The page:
Artist: Kool Keith
Album: The Return Of Dr. Octagon
Label: OCD International
In a time where hip-hop is considered a mainstream, commercial entity and the creative seems to be lost in the media spotlight, Kool Keith a.k.a. Dr. Octagon has brought the creativeness back to hip-hop. Kool Keith has helped hip-hop heads rediscover that purpose of music and that simply is to express oneself as creative as possible. His new album Return of Dr. Octagon takes you through a journey of electronic rhythms and melodic scratches. The album also provides a different approach to rhyming, replacing the average lyrics with more of a spoken word style of rhyme. The average hip-hop track will not be found on this album. It provides freshness that hip-hop has been looking for. With each track, Dr. Octagon mixes humorous banter with current socio-political events. Usually, this mix makes for a musical disaster but Dr. Ock does it in a way that works.
From the intro, the sense of the humor that Dr. Octagon brings, this is a reoccurring theme throughout the album. The intro pokes fun at a banking company and how they jerk people. Unfortunately, for most this is truth so it may not be that amusing. “Trees”, creates an old school vibe with scratches and horn sounds reminiscent of the early years of hip-hop. Yet the track is arranged so flawlessly that you can appreciate the complexity of it. The transition to the next track is smooth, even with the major difference in the beats. The joint “Aliens” starts with a slow, rolling beat with Keith speaking, as the track continues the beats pace quickens and reminds you of the track name. The next track is a personal favorite, Ants is a perfect mix of what is old and new in hip-hop. The beginning scratches are reminiscent of DJ Q-Bert and the turntablist movement of the 90s. The rhymes that are kicked in this track are also very powerful, giving insight to the world from an overseeing eye. The horn sounds are common to that of hip-hop today, but when it is blended with the rest of the elements it becomes something new. After a brief skit which seemed to be necessary at this point of the album, the bass-heavy track Perfect World is heard, this track uses more electronic sounds with all computer-generated beats and melodies. The next cut “Al Green” gets a little confusing, the beat is playful and sounds like it could be a party track, but Kool Keith is speaking about deep issues which may have been done intentionally. At this point of the album, the beats start to run into each other, but like most hip-hop albums towards the end you get the sense of similarity with each track. Dr. Octagon’s remedy for this is switching his vocals to a deeper, dark voice and adding more horn sounds that haven’t been heard in the previous tracks. At this point, the darker voice takes over, like he switched to an alter-ego at this stage of the album. The beats have also turned darker, which is a good blend because it changes the pace without losing a step. The last track “Eat It” is a complete change because it has female vocals (Princess Superstar) on it and this is a perfect ending to a truly unique album. The use of guest vocals is particularly overused in hip-hop today, but for this album, it could have used a bit more guest vocals to add variety and depth.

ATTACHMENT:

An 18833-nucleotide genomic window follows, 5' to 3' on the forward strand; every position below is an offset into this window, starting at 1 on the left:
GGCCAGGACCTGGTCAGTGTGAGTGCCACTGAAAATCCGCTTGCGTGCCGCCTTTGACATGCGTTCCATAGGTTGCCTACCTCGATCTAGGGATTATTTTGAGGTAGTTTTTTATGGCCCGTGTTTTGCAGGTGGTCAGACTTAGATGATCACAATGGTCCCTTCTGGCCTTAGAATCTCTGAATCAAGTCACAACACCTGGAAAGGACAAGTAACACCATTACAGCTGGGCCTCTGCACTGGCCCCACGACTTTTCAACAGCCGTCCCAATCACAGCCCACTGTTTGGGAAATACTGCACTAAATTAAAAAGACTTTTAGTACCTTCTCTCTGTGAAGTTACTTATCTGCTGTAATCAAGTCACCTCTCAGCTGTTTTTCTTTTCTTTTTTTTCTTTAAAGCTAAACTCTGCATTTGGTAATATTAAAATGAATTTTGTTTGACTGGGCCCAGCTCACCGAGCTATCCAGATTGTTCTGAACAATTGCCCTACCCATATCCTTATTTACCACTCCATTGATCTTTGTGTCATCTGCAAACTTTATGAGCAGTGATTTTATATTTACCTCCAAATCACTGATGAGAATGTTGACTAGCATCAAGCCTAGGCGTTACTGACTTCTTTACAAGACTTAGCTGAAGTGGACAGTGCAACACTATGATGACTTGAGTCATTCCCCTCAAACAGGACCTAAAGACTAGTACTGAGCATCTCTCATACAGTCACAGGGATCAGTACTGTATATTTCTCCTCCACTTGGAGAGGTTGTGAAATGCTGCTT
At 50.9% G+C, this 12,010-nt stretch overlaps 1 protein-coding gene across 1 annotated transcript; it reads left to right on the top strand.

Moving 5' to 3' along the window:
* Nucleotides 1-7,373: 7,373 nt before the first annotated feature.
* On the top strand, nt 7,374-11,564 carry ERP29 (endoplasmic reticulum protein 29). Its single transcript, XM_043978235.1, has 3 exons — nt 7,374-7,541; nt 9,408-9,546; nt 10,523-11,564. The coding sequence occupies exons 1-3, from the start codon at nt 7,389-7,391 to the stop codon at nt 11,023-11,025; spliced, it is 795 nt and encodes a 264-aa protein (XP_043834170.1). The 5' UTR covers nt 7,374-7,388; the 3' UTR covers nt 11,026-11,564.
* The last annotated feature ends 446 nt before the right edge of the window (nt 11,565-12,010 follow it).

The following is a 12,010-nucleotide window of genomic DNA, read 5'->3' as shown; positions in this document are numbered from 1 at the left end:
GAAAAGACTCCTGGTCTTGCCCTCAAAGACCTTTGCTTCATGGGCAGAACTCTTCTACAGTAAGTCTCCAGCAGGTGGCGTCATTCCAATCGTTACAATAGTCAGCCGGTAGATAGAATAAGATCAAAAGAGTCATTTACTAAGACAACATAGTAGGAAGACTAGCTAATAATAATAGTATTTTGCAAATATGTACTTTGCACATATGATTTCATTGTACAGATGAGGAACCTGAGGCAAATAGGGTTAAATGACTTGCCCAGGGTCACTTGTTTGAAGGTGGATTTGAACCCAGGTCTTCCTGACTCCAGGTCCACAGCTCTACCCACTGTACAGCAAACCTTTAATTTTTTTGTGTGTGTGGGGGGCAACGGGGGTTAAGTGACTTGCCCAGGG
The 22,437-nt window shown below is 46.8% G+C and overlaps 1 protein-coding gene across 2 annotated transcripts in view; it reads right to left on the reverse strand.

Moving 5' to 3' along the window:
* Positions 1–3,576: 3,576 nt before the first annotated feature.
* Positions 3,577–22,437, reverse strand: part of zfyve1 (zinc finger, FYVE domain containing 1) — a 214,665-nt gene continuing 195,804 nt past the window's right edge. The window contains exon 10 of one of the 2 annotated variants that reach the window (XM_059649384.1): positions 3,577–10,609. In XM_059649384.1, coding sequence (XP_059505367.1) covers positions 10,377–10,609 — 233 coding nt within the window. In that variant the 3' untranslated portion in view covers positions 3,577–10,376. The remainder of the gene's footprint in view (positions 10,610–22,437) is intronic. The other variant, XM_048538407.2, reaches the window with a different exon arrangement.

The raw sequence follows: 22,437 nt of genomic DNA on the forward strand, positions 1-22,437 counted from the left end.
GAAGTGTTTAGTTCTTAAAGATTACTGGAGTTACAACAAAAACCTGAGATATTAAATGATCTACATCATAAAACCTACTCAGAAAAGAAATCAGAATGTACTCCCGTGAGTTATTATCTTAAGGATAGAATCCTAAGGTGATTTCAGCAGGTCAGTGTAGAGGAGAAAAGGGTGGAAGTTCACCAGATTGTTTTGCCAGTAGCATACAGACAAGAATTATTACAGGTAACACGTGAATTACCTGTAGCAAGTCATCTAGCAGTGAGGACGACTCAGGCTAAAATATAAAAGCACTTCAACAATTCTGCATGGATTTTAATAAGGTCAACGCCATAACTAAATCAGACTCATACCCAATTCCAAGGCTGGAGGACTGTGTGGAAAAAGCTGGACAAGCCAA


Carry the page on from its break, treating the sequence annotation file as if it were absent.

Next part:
The only problem that this album faces is the similarities in the beats throughout the album. To real hip-hop heads that truly listen to hip-hop music, this would not be a problem. But to the average listener, you could get lost or may not understand the perfectly organized chaos that is brought forth. This album is good throughout, but loses you at times if you are not hearing it. One thing this album does do is that it reminds us that hip-hop is a form of music and the creativity comes from the individual creating it not the mainstream standards. Overall, this album gets 4 out of 5 stars, strictly on because of the level of creativity on it.